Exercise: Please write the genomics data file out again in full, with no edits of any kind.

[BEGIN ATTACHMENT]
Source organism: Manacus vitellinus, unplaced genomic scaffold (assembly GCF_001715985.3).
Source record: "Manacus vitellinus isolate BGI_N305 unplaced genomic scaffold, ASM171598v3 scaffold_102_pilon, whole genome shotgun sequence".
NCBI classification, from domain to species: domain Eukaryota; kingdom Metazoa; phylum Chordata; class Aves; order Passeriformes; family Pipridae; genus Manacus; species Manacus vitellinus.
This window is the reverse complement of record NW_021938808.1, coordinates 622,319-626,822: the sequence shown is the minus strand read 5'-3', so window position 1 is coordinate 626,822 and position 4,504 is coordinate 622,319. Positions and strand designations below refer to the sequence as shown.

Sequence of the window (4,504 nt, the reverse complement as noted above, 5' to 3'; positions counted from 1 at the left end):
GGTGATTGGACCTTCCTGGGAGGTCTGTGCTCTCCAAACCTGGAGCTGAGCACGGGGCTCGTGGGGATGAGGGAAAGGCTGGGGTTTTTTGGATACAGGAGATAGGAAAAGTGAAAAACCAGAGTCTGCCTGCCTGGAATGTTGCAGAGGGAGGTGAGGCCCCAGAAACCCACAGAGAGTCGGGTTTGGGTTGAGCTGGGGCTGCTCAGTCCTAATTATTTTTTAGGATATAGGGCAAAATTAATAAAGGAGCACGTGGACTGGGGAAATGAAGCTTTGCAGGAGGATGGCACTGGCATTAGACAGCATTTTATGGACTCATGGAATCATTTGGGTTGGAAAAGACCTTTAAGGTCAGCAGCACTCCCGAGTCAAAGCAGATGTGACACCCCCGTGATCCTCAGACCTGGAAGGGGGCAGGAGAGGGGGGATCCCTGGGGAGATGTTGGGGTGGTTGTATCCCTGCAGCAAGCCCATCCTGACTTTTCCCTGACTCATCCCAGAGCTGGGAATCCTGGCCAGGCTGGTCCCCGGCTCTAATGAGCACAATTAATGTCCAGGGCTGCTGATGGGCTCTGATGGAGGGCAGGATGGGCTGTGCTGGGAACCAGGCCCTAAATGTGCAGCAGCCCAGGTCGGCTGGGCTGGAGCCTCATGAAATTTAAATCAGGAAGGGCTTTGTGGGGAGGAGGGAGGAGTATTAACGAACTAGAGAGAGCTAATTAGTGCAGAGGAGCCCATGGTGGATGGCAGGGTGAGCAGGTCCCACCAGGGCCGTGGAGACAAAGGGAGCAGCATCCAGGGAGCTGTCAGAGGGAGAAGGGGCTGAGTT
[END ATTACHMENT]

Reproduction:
Source organism: Manacus vitellinus, unplaced genomic scaffold (assembly GCF_001715985.3).
Source record: "Manacus vitellinus isolate BGI_N305 unplaced genomic scaffold, ASM171598v3 scaffold_102_pilon, whole genome shotgun sequence".
NCBI classification, from domain to species: domain Eukaryota; kingdom Metazoa; phylum Chordata; class Aves; order Passeriformes; family Pipridae; genus Manacus; species Manacus vitellinus.
This window is the reverse complement of record NW_021938808.1, coordinates 622,319-626,822: the sequence shown is the minus strand read 5'-3', so window position 1 is coordinate 626,822 and position 4,504 is coordinate 622,319. Positions and strand designations below refer to the sequence as shown.

Sequence of the window (4,504 nt, the reverse complement as noted above, 5' to 3'; positions counted from 1 at the left end):
GGTGATTGGACCTTCCTGGGAGGTCTGTGCTCTCCAAACCTGGAGCTGAGCACGGGGCTCGTGGGGATGAGGGAAAGGCTGGGGTTTTTTGGATACAGGAGATAGGAAAAGTGAAAAACCAGAGTCTGCCTGCCTGGAATGTTGCAGAGGGAGGTGAGGCCCCAGAAACCCACAGAGAGTCGGGTTTGGGTTGAGCTGGGGCTGCTCAGTCCTAATTATTTTTTAGGATATAGGGCAAAATTAATAAAGGAGCACGTGGACTGGGGAAATGAAGCTTTGCAGGAGGATGGCACTGGCATTAGACAGCATTTTATGGACTCATGGAATCATTTGGGTTGGAAAAGACCTTTAAGGTCAGCAGCACTCCCGAGTCAAAGCAGATGTGACACCCCCGTGATCCTCAGACCTGGAAGGGGGCAGGAGAGGGGGGATCCCTGGGGAGATGTTGGGGTGGTTGTATCCCTGCAGCAAGCCCATCCTGACTTTTCCCTGACTCATCCCAGAGCTGGGAATCCTGGCCAGGCTGGTCCCCGGCTCTAATGAGCACAATTAATGTCCAGGGCTGCTGATGGGCTCTGATGGAGGGCAGGATGGGCTGTGCTGGGAACCAGGCCCTAAATGTGCAGCAGCCCAGGTCGGCTGGGCTGGAGCCTCATGAAATTTAAATCAGGAAGGGCTTTGTGGGGAGGAGGGAGGAGTATTAACGAACTAGAGAGAGCTAATTAGTGCAGAGGAGCCCATGGTGGATGGCAGGGTGAGCAGGTCCCACCAGGGCCGTGGAGACAAAGGGAGCAGCATCCAGGGAGCTGTCAGAGGGAGAAGGGGCTGAGTT